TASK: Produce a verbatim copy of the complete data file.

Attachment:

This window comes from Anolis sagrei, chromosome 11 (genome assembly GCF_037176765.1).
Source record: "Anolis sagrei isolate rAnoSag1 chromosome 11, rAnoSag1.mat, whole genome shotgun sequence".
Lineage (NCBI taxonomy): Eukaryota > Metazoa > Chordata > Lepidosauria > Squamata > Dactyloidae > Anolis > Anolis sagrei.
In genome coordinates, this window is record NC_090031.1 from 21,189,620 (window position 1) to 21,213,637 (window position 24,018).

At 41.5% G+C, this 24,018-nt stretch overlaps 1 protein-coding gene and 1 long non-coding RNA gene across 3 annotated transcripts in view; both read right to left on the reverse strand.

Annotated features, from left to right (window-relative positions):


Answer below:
This window comes from Anolis sagrei, chromosome 11 (genome assembly GCF_037176765.1).
Source record: "Anolis sagrei isolate rAnoSag1 chromosome 11, rAnoSag1.mat, whole genome shotgun sequence".
Lineage (NCBI taxonomy): Eukaryota > Metazoa > Chordata > Lepidosauria > Squamata > Dactyloidae > Anolis > Anolis sagrei.
In genome coordinates, this window is record NC_090031.1 from 21,189,620 (window position 1) to 21,213,637 (window position 24,018).

At 41.5% G+C, this 24,018-nt stretch overlaps 1 protein-coding gene and 1 long non-coding RNA gene across 3 annotated transcripts in view; both read right to left on the reverse strand.

Annotated features, from left to right (window-relative positions):